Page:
Blown flaps, or jet flaps, are powered aerodynamic high-lift devices used on the wings of certain aircraft to improve their low-speed flight characteristics. They use air blown through nozzles to shape the airflow over the rear edge of the wing, directing the flow downward to increase the lift coefficient. There are a variety of methods to achieve this airflow, most of which use jet exhaust or high-pressure air bled off of a jet engine's compressor and then redirected to follow the line of trailing-edge flaps.
Blown flaps may refer specifically to those systems that use internal ductwork within the wing to direct the airflow, or more broadly to systems like upper surface blowing or nozzle systems on conventional underwing engine that direct air through the flaps. Blown flaps are one solution among a broader category known as powered lift, which also includes various boundary layer control systems, systems using directed prop wash, and circulation control wings.
Internal blown flaps were used on some land and carrier-based fast jets in the 1960s, including the Lockheed F-104, Blackburn Buccaneer and certain versions of the Mikoyan-Gurevich MiG-21. They generally fell from favour because they imposed a significant maintenance overhead in keeping the ductwork clean and various valve systems working properly, along with the disadvantage that an engine failure reduced lift in precisely the situation where it is most desired. The concept reappeared in the form of upper and lower blowing in several transport aircraft, both turboprop and turbofan.
In a conventional blown flap, a small amount of the compressed air produced by the jet engine is "bled" off at the compressor stage and piped to channels running along the rear of the wing. There, it is forced through slots in the wing flaps of the aircraft when the flaps reach certain angles. Injecting high energy air into the boundary layer produces an increase in the stalling angle of attack and maximum lift coefficient by delaying boundary layer separation from the airfoil. Boundary layer control by mass injecting (blowing) prevents boundary layer separation by supplying additional energy to the particles of fluid which are being retarded in the boundary layer. Therefore, injecting a high velocity air mass into the air stream essentially tangent to the wall surface of the airfoil reverses the boundary layer friction deceleration thus the boundary layer separation is delayed.
The lift of a wing can be greatly increased with blowing flow control. With mechanical slots the natural boundary layer limits the boundary layer control pressure to the freestream total head. Blowing with a small proportion of engine airflow (internal blown flap) increases the lift. Using much higher quantities of gas from the engine exhaust, which increases the effective chord of the flap (the jet flap), produces supercirculation, or forced circulation up to the theoretical potential flow maximum. Surpassing this limit requires the addition of direct thrust.
Development of the general concept continued at NASA in the 1950s and 60s, leading to simplified systems with similar performance. The externally blown flap arranges the engine to blow across the flaps at the rear of the wing. Some of the jet exhaust is deflected downward directly by the flap, while additional air travels through the slots in the flap and follows the outer edge due to the Coandă effect. The similar upper-surface blowing system arranges the engines over the wing and relies completely on the Coandă effect to redirect the airflow. Although not as effective as direct blowing, these "powered lift" systems are nevertheless quite powerful and much simpler to build and maintain.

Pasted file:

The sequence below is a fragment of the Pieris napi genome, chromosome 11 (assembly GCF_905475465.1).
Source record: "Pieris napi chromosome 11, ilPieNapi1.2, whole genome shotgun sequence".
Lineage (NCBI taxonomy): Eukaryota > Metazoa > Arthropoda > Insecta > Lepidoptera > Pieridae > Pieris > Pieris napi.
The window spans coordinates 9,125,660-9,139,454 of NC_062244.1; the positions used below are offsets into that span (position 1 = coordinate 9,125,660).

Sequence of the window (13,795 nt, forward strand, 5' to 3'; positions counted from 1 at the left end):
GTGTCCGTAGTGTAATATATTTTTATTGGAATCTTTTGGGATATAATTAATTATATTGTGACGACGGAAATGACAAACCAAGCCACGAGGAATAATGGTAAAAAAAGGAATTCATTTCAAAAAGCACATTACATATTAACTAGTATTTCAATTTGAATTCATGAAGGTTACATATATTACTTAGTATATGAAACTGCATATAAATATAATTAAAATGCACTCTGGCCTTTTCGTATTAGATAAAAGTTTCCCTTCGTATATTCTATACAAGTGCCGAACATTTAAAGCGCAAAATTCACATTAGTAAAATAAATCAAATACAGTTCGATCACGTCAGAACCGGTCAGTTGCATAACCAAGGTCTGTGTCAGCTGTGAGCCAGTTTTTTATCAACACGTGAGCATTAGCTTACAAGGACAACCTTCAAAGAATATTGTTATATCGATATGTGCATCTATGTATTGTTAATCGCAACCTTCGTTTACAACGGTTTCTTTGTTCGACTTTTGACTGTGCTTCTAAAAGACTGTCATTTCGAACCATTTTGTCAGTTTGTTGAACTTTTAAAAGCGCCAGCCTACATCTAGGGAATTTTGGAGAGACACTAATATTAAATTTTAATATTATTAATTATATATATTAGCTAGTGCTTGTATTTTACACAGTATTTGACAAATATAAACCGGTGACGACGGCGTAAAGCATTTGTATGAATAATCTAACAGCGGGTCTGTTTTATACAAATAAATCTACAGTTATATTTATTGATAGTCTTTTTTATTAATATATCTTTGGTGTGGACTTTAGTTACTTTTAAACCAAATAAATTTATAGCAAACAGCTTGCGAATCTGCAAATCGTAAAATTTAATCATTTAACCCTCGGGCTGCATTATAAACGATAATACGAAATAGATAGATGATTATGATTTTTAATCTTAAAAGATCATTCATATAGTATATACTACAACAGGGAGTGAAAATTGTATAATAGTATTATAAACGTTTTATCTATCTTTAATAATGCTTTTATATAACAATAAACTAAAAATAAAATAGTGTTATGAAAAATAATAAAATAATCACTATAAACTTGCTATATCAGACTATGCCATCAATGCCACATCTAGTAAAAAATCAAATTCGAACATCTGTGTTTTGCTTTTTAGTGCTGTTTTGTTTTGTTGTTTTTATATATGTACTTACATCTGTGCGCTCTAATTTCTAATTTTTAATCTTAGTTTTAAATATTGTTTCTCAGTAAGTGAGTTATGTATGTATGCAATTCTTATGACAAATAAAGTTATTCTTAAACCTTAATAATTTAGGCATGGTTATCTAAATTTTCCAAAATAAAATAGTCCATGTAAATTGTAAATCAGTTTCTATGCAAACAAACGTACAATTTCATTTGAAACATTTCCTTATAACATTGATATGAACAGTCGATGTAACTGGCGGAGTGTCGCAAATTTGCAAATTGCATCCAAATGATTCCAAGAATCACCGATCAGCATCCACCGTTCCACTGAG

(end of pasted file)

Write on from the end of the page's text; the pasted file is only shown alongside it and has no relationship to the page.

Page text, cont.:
A more recent and promising blow-type flow control concept is the counter-flow fluid injection which is able to exert high-authority control to global flows using low energy modifications to key flow regions. In this case the air blow slit is located at the pressure side near the leading edge stagnation point location and the control air-flow is directed tangentially to the surface but with a forward direction. During the operation of such a flow control system two different effects are present. One effect, boundary layer enhancement, is caused by the increased turbulence levels away from the wall region thus transporting higher-energy outer flow into the wall region. In addition to that another effect, the virtual shaping effect, is utilized to aerodynamically thicken the airfoil at high angles of attack. Both these effects help to delay or eliminate flow separation.
In general, blown flaps can improve the lift of a wing by two to three times. Whereas a complex triple-slotted flap system on a Boeing 747 produces a coefficient of lift of about 2.45, external blowing (upper surface blowing on a YC-14) improves this to about 7, and internal blowing (jet flap on Hunting H.126) to 9.
Williams states some flap blowing tests were done at the R.A.E. before the Second World War and that extensive tests were done during the war in Germany including flight tests with Arado 232, Do-24 and Bf 109 aircraft. Lachmann states the Arado and Dornier aircraft used an ejector-driven single flow of air which was sucked over part of the trailing edge span and blown over the remainder. The ejector was chemically powered using high pressure vapour. The Bf 109 used engine-driven blowers for flap blowing.